BEEF is a dish best served by bingeing the entire thing. Which is both possible, since it's a Netflix release, and advisable, because this dark comedy about vengeance run amok is so enthralling, you won't want to turn it off.
Premiere date/time: Thursday, April 6 at 3:01 a.m. ET
Where to stream: Netflix
Episodes: 10 (half-hour)
This is a wild ride that will leave you laughing, gasping, cringing and thinking. Ali Wong and Steven Yeun are electric, both together and separately, as two suburbanites who form a toxic connection after a road rage incident. It escalates into an all-out feud in which each tries to one-up the other, to the point of destroying their lives.
BEEF is like the flip-side of a romantic comedy; instead of a meet-cute, Wong and Yeun hate each other at first sight. Using very dark humor and biting wit, creator creator Lee Sung Jin explores mental health, the pressure to succeed, class differences and Asian American experiences.
It all coalesces into not only one of the best Netflix shows, but one of the best shows on television so far in 2023.
This BEEF review contains no spoilers.
BEEF review: Impeccable performances all around
BEEF's quality relies heavily on the performances of the cast, particularly leads Ali Wong and Steven Yeun. They exhibit a crackling chemistry in the (sadly few) scenes they share, and hold their own in separate storylines.
Wong is known more for her comedic work, and she's as funny as ever here. Yet, she also displays real pathos as Amy, the owner of a successful houseplant business. She's married to a Japanese artist, with whom she has a daughter. They live in a gorgeous, recently remodeled home. And Amy is on the verge of selling her business to a billionaire. Yet, despite all of this, Amy is deeply unhappy and feels disconnected from her family.
Yeun has proven his dramatic chops in Minari, Burning, The Walking Dead and Nope. In BEEF, he's as hilarious as Wong, especially in the moments when Danny flips from being a confident, cheerful contractor to a bitter ne'er-do-well with a massive chip on his shoulder.
The rest of the cast is excellent: Joseph Lee as Amy's beta husband George; Young Mazino as Paul, Danny's freeloading brother; Ashley Park as Amy's seemingly vapid friend Naomi; David Choe as Danny's shady ex-con cousin Isaac; Patty Yasutake as Amy's condescending mother-in-law, Fumi; and Maria Bello as mercurial, wealthy investor Jordan Forster.
They all become embroiled in Amy and Danny's clash, to the detriment of almost all.
BEEF review: Road rage against the machine
The plot of BEEF is incited by a fairly mundane event: a parking lot encounter between Amy in her white SUV and Danny in his beat-up red truck. It's something that happens to people every day, in suburban malls to the streets of Manhattan.
In most cases, people honk, yell, flip a finger ... and go on about their day. Not Amy or Danny. They engage in a full-on chase through the streets of their town. When Danny loses sight of Amy's car, he plunks down money to look up her address. What follows is a series of petty, increasingly elaborate schemes to get back each other.
These alarming tit-for-tat exchanges are a way to delve into Amy and Danny's psyches. These are two emotionally broken people, crumbling under pressures of different kinds. They are both essentially "this is fine" dog in a burning house, come to life.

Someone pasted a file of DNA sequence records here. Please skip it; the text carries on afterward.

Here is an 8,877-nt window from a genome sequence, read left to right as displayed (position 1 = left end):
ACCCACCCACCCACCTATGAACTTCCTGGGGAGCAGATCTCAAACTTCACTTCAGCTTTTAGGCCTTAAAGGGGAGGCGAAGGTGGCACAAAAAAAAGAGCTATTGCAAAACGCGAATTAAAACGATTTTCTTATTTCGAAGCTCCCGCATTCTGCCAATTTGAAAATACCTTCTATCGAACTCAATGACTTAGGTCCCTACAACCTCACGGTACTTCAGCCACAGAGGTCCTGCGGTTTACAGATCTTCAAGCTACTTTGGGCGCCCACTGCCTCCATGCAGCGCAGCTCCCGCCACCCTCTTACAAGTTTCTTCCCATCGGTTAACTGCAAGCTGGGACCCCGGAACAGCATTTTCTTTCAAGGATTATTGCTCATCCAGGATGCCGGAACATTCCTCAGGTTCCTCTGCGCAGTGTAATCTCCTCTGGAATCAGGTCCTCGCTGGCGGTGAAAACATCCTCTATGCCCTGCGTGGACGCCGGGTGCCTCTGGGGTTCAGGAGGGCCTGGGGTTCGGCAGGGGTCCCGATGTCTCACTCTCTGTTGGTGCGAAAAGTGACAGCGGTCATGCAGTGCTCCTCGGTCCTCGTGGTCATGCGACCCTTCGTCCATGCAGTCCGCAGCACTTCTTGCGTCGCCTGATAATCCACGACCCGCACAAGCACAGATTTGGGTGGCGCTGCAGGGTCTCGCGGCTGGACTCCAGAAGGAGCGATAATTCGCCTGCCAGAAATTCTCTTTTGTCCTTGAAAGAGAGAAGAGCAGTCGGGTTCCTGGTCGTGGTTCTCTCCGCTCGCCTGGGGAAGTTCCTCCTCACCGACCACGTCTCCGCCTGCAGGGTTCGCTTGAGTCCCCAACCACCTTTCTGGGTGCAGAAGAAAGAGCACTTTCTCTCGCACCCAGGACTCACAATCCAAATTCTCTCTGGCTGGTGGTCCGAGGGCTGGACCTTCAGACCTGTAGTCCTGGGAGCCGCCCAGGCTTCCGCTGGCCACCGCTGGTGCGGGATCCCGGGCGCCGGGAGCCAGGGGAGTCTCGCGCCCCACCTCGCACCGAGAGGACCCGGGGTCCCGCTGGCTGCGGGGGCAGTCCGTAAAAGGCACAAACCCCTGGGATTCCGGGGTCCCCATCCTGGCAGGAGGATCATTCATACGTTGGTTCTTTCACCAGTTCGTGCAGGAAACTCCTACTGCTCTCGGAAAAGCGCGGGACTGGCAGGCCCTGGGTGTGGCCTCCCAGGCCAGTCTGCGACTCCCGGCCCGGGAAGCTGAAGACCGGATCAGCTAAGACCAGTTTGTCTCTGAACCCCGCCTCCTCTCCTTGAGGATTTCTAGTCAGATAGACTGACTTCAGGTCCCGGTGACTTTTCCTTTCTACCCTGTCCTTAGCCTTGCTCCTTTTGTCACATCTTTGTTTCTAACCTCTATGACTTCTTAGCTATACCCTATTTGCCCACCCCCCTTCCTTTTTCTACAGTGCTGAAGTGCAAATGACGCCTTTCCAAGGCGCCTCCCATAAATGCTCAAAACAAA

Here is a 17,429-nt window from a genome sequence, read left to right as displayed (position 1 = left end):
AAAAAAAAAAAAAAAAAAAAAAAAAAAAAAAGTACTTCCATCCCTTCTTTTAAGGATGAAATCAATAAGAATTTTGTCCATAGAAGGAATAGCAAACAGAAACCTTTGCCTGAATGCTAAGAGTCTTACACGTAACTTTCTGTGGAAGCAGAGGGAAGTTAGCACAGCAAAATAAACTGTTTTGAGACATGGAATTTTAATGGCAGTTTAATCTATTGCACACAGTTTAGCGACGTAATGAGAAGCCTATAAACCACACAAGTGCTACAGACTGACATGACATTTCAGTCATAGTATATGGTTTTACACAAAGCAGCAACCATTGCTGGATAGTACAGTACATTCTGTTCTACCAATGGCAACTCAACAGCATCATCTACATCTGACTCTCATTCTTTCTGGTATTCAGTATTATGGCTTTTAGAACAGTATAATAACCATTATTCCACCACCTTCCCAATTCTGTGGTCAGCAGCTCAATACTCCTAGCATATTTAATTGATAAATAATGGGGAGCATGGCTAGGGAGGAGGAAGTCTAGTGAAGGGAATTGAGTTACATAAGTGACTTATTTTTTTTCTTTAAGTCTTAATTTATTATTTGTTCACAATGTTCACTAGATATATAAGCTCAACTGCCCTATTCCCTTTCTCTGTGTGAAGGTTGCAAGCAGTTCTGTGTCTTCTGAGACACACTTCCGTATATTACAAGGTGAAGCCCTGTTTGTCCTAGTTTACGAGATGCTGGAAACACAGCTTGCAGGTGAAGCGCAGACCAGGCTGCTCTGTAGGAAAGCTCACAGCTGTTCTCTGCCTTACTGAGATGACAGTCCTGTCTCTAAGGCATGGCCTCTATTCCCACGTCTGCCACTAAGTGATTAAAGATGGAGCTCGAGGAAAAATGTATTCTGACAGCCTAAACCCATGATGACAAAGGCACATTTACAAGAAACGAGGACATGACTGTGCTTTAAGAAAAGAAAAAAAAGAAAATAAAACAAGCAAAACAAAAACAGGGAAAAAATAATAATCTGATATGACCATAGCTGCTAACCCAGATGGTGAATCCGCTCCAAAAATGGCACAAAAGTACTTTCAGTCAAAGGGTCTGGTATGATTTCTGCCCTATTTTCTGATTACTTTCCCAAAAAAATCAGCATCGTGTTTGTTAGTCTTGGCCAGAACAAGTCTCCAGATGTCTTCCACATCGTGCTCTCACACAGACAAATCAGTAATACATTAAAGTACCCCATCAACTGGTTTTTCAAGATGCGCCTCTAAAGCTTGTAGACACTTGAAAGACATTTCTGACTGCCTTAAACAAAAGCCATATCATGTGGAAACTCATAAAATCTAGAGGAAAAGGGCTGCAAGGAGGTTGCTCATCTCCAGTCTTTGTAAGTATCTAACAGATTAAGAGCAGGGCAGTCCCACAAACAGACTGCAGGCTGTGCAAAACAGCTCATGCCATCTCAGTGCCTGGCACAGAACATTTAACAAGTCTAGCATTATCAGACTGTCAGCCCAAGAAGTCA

Amy is juggling her job (which includes wooing prospective buyer Jordan — a caricature of a certain type of rich white woman), her strained marriage and motherhood. All Amy wants is to cash out and enjoy some peace, which is proving difficult to achieve. That lack of control over her life seems to be why she keeps flirting with danger in her stupid quarrel with Danny.
As for Danny, he's broke and feeling tremendous guilt about not providing for his elderly parents. No matter how hard he hustles in his contracting work, it's never enough. His "eat the rich" vendetta against Amy gives him an excuse and cover for his own personal misfires. Why take blame for his life when he can point the finger at Amy?
Their feud gets ludicrous, particularly in the last couple of episodes. It starts to feel a bit repetitive — Amy/Danny feels aggrieved by something in their personal life and take it out in an insane way on the other person, who then comes up with an even more over-the-top form of retaliation. I think we could've done without one or two rounds of this vicious cycle, cutting maybe an hour or so off the show's total runtime.
Still, no matter how outrageous and Amy and Danny's actions get, you can't help but feel sympathy and empathy for both of them. That's a testament to the deft writing. There are no villains in this BEEF, just humans who are trying to do their best. That's all any of us can do. Yet, as much as I enjoyed the show, I felt like it could've been pared down by an hour.
BEEF review: Verdict
BEEF is utterly riveting, from start to finish. The half-hour episodes set a relatively brisk pace, which means it's also easy to binge. Wong and Yeun dazzle as the leads, and my only gripe is that I wish we could've seen more of them on screen together.
While the plot can veer into the absurd, the show stays grounded by focusing on human emotions. Ultimately, BEEF is a tragicomedy about how we all have inner rage that needs to be let out sometimes. Saying "this is fine" while your life figuratively burns down around you isn't going to solve anything. It might just build up your inner rage until you enter a destructive feud. Take this side of BEEF as a cautionary tale.